After the sacrifices, matrons find time for more education
Although the coarseness of their behavior is viewed as an understandable side effect of struggling as women in the face of the harsh realities of their social backgrounds and traditional male dominance, their strength of character is mostly related to taking care of their family and sacrificing their own desires for those of husbands and children.
At the Yangwon Ajumma School, in Mapo district, however, thousands of these women have learned to take control of their own destinies, which they often had no control over during childhood, and start their lives over again through formal education.
Former graduates and current students all have their own, often touching, reasons for attending the school.
“I was in and out of chemotherapy for six months with uterine cancer. I felt more and more numb as I looked in the mirror every day to witness my face and body changing,” said Jung Chu-im, 50, who graduated last semester with a high school equivalency certificate.
She initially felt it difficult to adjust to her new surroundings, but was determined not to miss classes, despite her illness, and became more comfortable as she realized how many other women were in a similar position.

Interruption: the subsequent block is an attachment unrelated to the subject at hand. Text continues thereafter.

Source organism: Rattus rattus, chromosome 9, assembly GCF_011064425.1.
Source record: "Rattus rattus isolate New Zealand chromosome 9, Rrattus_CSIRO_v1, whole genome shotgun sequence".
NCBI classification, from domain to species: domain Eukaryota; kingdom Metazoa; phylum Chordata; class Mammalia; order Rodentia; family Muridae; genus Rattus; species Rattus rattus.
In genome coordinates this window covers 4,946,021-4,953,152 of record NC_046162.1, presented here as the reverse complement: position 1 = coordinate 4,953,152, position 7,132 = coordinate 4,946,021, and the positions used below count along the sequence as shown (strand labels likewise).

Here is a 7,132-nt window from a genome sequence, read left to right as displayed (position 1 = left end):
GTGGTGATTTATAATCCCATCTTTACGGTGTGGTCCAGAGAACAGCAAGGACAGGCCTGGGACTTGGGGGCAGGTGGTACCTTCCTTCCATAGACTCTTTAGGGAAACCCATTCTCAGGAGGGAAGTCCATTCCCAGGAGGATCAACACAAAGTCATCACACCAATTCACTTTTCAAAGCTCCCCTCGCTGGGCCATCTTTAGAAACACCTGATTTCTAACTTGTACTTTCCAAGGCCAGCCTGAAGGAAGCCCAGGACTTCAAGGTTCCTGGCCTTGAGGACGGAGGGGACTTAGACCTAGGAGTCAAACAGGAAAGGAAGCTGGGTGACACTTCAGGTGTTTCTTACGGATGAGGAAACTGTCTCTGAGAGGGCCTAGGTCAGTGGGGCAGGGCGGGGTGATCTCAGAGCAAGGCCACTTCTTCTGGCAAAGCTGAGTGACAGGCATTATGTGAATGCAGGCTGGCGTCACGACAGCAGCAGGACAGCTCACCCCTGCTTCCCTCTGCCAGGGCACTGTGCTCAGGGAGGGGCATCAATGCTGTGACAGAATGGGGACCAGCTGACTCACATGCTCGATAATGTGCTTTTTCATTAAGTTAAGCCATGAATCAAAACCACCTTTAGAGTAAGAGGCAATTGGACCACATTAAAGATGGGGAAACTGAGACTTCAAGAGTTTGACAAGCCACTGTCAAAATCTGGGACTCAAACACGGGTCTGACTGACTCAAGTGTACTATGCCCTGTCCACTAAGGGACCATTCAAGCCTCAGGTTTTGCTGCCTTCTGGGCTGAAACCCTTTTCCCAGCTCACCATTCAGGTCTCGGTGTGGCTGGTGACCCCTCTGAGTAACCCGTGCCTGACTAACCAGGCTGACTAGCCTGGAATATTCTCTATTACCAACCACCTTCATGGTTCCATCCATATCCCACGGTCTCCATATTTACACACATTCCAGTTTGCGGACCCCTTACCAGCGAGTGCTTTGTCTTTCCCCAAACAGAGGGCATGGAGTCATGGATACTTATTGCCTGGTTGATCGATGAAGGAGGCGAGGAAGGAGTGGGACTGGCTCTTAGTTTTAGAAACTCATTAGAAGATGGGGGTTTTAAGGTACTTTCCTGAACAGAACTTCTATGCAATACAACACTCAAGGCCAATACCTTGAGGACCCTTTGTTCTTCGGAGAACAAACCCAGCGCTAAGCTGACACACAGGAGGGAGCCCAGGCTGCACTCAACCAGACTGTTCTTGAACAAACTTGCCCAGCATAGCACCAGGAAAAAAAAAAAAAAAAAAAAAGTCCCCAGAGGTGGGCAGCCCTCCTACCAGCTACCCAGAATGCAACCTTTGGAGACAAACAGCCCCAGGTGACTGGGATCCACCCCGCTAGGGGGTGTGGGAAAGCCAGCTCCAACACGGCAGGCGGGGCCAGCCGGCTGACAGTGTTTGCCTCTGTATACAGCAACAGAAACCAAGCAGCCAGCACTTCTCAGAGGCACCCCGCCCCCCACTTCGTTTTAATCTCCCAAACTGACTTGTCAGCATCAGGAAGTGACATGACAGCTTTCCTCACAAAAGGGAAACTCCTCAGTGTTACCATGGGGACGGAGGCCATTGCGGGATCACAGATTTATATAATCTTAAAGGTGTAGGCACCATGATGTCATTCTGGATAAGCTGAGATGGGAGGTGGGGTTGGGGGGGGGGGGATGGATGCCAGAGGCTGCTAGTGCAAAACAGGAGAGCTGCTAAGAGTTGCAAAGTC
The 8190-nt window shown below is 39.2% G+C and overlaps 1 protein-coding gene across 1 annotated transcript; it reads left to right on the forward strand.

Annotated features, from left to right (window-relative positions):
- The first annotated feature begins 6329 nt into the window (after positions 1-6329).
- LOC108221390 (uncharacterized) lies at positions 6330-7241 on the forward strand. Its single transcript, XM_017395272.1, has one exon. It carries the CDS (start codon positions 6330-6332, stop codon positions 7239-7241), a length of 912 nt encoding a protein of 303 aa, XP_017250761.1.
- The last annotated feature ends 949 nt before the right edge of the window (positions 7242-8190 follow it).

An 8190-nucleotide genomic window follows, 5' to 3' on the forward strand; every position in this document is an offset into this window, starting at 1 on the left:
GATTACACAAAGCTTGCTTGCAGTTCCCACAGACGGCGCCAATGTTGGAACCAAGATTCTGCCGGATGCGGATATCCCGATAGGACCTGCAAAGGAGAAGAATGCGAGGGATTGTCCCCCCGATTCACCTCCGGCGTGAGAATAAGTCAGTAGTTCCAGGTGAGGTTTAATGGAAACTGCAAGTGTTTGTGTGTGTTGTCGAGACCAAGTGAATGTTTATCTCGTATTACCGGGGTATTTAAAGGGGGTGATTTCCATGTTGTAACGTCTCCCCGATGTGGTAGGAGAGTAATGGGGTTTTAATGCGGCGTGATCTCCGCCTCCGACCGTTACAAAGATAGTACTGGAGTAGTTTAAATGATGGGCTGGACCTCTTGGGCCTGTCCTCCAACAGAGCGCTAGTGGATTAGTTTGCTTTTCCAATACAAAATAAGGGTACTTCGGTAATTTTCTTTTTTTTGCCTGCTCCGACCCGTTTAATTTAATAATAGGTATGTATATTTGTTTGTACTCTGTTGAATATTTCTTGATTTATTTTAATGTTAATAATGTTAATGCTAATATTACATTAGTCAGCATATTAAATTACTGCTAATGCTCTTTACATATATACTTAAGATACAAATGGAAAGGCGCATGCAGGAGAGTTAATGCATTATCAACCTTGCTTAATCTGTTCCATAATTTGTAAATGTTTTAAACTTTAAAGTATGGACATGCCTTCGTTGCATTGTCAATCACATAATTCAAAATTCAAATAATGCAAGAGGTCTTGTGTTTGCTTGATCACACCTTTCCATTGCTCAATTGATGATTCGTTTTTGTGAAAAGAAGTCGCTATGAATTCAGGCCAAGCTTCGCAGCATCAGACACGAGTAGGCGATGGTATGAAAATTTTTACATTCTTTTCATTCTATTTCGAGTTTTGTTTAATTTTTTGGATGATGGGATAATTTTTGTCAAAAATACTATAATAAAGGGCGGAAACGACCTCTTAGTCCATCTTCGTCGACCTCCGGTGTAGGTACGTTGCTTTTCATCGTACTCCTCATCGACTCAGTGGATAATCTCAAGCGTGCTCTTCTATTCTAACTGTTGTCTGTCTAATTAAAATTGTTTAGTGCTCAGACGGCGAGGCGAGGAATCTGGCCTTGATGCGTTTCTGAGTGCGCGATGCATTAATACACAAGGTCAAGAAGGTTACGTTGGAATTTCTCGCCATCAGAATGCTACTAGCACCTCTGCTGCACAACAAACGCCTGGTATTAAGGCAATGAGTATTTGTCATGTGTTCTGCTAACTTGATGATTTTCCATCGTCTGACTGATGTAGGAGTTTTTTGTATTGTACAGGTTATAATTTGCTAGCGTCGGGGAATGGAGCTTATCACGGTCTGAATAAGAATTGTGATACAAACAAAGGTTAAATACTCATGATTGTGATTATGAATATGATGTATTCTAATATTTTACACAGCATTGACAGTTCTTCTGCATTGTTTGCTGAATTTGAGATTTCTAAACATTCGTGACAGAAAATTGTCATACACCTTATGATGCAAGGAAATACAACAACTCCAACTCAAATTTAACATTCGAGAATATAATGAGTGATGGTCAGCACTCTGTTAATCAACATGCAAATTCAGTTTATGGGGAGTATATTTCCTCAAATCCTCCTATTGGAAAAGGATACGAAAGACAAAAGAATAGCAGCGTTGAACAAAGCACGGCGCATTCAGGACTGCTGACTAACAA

In one of her school essays, Ms. Jung wrote that she felt the school was God’s way of giving her a chance to look back on her life and re-evaluate it.
Kim Hyang-cho, 60, gave her reason for applying to the Yangwon Ajumma School: “I was the youngest out of seven in my family. Like most families around that time, my brothers got the chance for education, but when it came to me, we just couldn’t afford it,” she said.
The school principal, Lee Sun-jae, 70, said that such situations as Ms. Kim’s were common during those times not only because of discrimination against women, but because it simply made more economic sense for a family to send a son to school “because the son would have a better chance of surviving in this male-oriented society.”
Mr. Lee’s interest in formal education for those who did not get the chance to learn when young started around 1963, when he started teaching classes at night school. “I had so much help in terms of finishing my education. Many people helped me with tuition, board, etc. I don’t think I could have been educated if it weren’t for them,” he said. He joined the then Ilseung School, which started out as a regular elementary school in November 1953, as a teacher that same year. The school started expanding its boundaries in 1978, with a Sunday school program for women. Then in 1988, the school board members founded the Yangwon Ajumma School. “At first, it was just one class, a volunteer program, where we gathered 12 women and taught them. However, by word of mouth, the class became very popular and we had to open a school to accommodate all the women who wanted to learn,” Mr. Lee said. The school now has classes at elementary, middle and high school levels and holds equivalency tests for each.